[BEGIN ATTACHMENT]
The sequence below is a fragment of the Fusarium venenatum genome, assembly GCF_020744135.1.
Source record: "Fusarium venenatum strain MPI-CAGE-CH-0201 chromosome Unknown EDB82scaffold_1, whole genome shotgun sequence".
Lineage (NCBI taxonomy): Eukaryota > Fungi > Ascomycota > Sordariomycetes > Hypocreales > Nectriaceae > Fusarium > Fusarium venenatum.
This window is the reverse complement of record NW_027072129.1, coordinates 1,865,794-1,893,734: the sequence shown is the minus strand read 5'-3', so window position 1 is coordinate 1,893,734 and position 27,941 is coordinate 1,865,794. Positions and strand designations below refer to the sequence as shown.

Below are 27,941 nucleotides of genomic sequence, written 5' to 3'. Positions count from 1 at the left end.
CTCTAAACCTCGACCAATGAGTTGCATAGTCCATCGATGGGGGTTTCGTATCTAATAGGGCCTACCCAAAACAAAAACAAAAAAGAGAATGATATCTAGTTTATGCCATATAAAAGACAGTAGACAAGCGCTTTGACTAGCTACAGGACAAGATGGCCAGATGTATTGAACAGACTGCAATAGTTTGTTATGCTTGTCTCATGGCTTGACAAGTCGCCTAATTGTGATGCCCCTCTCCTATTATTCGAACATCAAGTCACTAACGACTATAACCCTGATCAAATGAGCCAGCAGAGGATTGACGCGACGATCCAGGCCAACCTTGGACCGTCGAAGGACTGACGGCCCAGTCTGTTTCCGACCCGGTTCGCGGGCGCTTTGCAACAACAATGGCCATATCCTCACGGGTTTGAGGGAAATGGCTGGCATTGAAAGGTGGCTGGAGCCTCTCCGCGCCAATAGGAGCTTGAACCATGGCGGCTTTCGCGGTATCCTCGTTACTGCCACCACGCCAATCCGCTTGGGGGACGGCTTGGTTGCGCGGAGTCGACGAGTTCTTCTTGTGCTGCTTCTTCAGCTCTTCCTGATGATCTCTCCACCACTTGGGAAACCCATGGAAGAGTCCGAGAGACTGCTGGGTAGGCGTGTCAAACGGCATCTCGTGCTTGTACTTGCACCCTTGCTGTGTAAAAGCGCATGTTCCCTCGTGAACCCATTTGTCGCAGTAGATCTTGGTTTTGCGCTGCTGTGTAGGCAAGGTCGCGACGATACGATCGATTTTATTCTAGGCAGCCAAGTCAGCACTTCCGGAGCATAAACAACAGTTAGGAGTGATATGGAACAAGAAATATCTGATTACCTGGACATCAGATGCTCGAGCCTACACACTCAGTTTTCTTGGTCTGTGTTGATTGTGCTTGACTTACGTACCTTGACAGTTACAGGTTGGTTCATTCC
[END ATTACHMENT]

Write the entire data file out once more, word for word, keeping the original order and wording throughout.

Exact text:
The sequence below is a fragment of the Fusarium venenatum genome, assembly GCF_020744135.1.
Source record: "Fusarium venenatum strain MPI-CAGE-CH-0201 chromosome Unknown EDB82scaffold_1, whole genome shotgun sequence".
Lineage (NCBI taxonomy): Eukaryota > Fungi > Ascomycota > Sordariomycetes > Hypocreales > Nectriaceae > Fusarium > Fusarium venenatum.
This window is the reverse complement of record NW_027072129.1, coordinates 1,865,794-1,893,734: the sequence shown is the minus strand read 5'-3', so window position 1 is coordinate 1,893,734 and position 27,941 is coordinate 1,865,794. Positions and strand designations below refer to the sequence as shown.

Below are 27,941 nucleotides of genomic sequence, written 5' to 3'. Positions count from 1 at the left end.
CTCTAAACCTCGACCAATGAGTTGCATAGTCCATCGATGGGGGTTTCGTATCTAATAGGGCCTACCCAAAACAAAAACAAAAAAGAGAATGATATCTAGTTTATGCCATATAAAAGACAGTAGACAAGCGCTTTGACTAGCTACAGGACAAGATGGCCAGATGTATTGAACAGACTGCAATAGTTTGTTATGCTTGTCTCATGGCTTGACAAGTCGCCTAATTGTGATGCCCCTCTCCTATTATTCGAACATCAAGTCACTAACGACTATAACCCTGATCAAATGAGCCAGCAGAGGATTGACGCGACGATCCAGGCCAACCTTGGACCGTCGAAGGACTGACGGCCCAGTCTGTTTCCGACCCGGTTCGCGGGCGCTTTGCAACAACAATGGCCATATCCTCACGGGTTTGAGGGAAATGGCTGGCATTGAAAGGTGGCTGGAGCCTCTCCGCGCCAATAGGAGCTTGAACCATGGCGGCTTTCGCGGTATCCTCGTTACTGCCACCACGCCAATCCGCTTGGGGGACGGCTTGGTTGCGCGGAGTCGACGAGTTCTTCTTGTGCTGCTTCTTCAGCTCTTCCTGATGATCTCTCCACCACTTGGGAAACCCATGGAAGAGTCCGAGAGACTGCTGGGTAGGCGTGTCAAACGGCATCTCGTGCTTGTACTTGCACCCTTGCTGTGTAAAAGCGCATGTTCCCTCGTGAACCCATTTGTCGCAGTAGATCTTGGTTTTGCGCTGCTGTGTAGGCAAGGTCGCGACGATACGATCGATTTTATTCTAGGCAGCCAAGTCAGCACTTCCGGAGCATAAACAACAGTTAGGAGTGATATGGAACAAGAAATATCTGATTACCTGGACATCAGATGCTCGAGCCTACACACTCAGTTTTCTTGGTCTGTGTTGATTGTGCTTGACTTACGTACCTTGACAGTTACAGGTTGGTTCATTCC